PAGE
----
The Dragon tree (Dracaena draco) is a slow-growing monocot belonging to the asparagus family. It starts out with a single stem which takes 10 to 15 years to stop growing and make the first flower.
The Dragon Tree is a subtropical plant.  It is a tree-like species that grows in Madeira, Cape Verde, Morocco, and the Canary Islands. Its botanical name is Dracaena draco but it is also known as the Canary Islands dragon tree or simply draco.
The name Dracaena comes from ancient Greek where it means blood of dragons. It was so named for the crimson sap that comes out of the tree when bruised or when the bark is cut. The horizontal reddish stripes of some mature trees also hint at mythological dragons.
The flower has a lilylike fragrance though less potent. Although the drago takes a long time to mature and barely reach 4 feet before its 10th year, it branches out a lot. After the stem stops growing, the crown starts developing even more.
Each branch can grow for about 10 to 15 years before it stops and begins branching out on its own.
As a member of the Asparagaceae family and Nolinoideae subfamily, the Dragon tree is related to over 100 subspecies of trees and shrubs classified as Dracaena plants.
Growing The Dracaena Draco Plant
The Dracaena draco doesn’t need special fertilizer or a lot of water. The plant has a high drought tolerance. However, it still requires well-drained soil.
The warmer the climate, the taller the tree will grow. It could easily reach 50 ft. after 15 or 20 years in hot coastal climates.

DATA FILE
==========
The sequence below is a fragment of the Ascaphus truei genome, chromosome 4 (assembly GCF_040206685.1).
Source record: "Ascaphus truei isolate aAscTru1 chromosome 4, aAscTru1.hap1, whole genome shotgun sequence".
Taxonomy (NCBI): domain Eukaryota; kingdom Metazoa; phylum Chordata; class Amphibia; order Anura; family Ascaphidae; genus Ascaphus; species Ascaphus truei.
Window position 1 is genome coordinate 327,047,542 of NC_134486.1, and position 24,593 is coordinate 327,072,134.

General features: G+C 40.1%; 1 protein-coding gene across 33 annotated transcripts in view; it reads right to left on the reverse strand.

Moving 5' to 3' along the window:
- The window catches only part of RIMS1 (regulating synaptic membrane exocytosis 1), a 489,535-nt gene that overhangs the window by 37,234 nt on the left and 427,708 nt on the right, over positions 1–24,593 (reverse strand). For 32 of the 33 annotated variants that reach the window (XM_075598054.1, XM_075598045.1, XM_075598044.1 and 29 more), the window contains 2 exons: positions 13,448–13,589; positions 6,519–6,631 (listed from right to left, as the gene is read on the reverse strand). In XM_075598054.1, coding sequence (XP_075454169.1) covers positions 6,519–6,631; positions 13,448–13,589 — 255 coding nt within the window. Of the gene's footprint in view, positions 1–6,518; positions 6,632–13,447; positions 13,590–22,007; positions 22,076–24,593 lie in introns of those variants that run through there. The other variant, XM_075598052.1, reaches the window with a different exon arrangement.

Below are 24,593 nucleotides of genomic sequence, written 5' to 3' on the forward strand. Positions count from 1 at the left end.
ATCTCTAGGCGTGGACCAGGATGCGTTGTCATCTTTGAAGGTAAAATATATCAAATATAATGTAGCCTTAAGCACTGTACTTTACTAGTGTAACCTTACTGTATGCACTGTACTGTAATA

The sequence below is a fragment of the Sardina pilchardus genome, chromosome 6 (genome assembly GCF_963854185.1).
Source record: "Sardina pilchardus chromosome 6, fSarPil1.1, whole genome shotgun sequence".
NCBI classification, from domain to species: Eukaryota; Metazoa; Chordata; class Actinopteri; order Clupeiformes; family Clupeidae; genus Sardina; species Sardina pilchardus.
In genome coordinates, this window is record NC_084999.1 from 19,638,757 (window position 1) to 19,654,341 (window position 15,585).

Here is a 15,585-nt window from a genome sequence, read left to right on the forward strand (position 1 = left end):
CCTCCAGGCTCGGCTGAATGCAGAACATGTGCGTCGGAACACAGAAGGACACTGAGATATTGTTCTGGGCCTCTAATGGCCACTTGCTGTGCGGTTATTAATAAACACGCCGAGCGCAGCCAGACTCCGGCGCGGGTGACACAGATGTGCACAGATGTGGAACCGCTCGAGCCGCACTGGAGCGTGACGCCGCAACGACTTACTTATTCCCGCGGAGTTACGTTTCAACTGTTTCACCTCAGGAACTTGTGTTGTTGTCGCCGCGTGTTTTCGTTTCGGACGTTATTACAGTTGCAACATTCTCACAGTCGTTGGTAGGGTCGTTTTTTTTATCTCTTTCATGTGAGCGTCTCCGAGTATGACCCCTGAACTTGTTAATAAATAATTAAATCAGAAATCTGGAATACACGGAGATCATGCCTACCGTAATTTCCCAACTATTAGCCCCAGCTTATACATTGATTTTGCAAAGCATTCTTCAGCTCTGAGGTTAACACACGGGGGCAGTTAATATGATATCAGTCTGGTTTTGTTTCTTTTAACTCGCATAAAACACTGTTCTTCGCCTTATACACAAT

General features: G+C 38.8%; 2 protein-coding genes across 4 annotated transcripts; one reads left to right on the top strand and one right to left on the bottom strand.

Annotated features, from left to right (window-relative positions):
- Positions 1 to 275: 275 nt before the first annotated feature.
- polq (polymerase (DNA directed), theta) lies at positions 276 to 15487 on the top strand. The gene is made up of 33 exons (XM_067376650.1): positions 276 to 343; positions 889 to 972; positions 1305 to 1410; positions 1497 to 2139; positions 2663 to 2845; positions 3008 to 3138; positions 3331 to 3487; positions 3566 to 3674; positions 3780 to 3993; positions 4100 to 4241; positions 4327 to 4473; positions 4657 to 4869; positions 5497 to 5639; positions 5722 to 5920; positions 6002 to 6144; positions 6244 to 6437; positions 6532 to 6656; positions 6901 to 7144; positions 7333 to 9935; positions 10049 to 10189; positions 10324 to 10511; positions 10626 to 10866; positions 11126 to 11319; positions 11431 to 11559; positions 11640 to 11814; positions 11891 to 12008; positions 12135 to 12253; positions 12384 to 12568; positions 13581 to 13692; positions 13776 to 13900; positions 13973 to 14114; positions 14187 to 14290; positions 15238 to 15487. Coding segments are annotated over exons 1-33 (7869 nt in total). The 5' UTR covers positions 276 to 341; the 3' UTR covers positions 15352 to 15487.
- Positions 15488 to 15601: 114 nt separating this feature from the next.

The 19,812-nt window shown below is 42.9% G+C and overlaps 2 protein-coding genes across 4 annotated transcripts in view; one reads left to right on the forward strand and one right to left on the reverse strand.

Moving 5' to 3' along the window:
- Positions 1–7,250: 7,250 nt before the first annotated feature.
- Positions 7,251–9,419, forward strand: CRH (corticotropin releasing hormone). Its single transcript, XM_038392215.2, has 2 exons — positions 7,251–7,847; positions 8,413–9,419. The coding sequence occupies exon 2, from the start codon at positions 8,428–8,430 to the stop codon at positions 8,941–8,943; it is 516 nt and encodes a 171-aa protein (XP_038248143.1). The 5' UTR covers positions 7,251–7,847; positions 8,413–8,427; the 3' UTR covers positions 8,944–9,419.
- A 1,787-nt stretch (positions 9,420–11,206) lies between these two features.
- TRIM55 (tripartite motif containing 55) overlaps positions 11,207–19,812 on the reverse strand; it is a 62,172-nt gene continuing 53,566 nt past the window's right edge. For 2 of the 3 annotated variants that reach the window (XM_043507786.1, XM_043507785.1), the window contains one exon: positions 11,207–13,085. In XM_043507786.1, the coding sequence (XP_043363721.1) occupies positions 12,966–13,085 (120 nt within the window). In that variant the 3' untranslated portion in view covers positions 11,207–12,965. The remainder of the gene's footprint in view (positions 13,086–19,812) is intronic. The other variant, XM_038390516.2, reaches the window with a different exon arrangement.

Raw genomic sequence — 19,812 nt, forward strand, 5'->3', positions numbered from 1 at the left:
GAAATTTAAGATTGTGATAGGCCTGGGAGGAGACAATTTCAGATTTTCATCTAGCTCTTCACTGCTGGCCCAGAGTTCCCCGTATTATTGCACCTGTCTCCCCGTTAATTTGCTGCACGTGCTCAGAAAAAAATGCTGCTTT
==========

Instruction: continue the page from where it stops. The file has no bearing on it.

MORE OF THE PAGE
When kept as a houseplant, it may only grow to 4 to 15 feet, depending on how often you prune it and how much light it receives.
Cuts should be done at a 45-degree angle towards the stem. This prevents water from collecting in the cut. Pruning back stems is also recommended as two new stems tend to form at each cut. This will allow the tree to appear fuller.
Discolored leaves can be cut with scissors although the Dragon tree drops them naturally.
How To Propagate Dragon Tree
The easiest way to propagate a Dragon tree is from cuttings. Cut a stem into individual sections of 7 to 8 inches.
Place them in water and allow them to start developing white nodules around the base. That’s where the roots will spring out from.
Caring For The Draco Plant
When you water it, you always want to water it as deeply as you can but not too often. Although light watering is recommended post pruning and grooming, you don’t want the soil to get too soggy or muddy.
Fertilizer is not necessary especially if you’re growing a Dragon tree inside. But extra grooming may be necessary to get denser foliage and give the tree a more aesthetically pleasing rounded look.
Repotting every two years is also a good idea (same with the Hawaiian Ti plant). This allows you to give the roots a little more room by placing the Dragon tree in a larger pot. And, it also allows you to check for unhealthy roots which you’re free to cut before covering up with soil.
Dracaena Pests, Diseases, Or Problems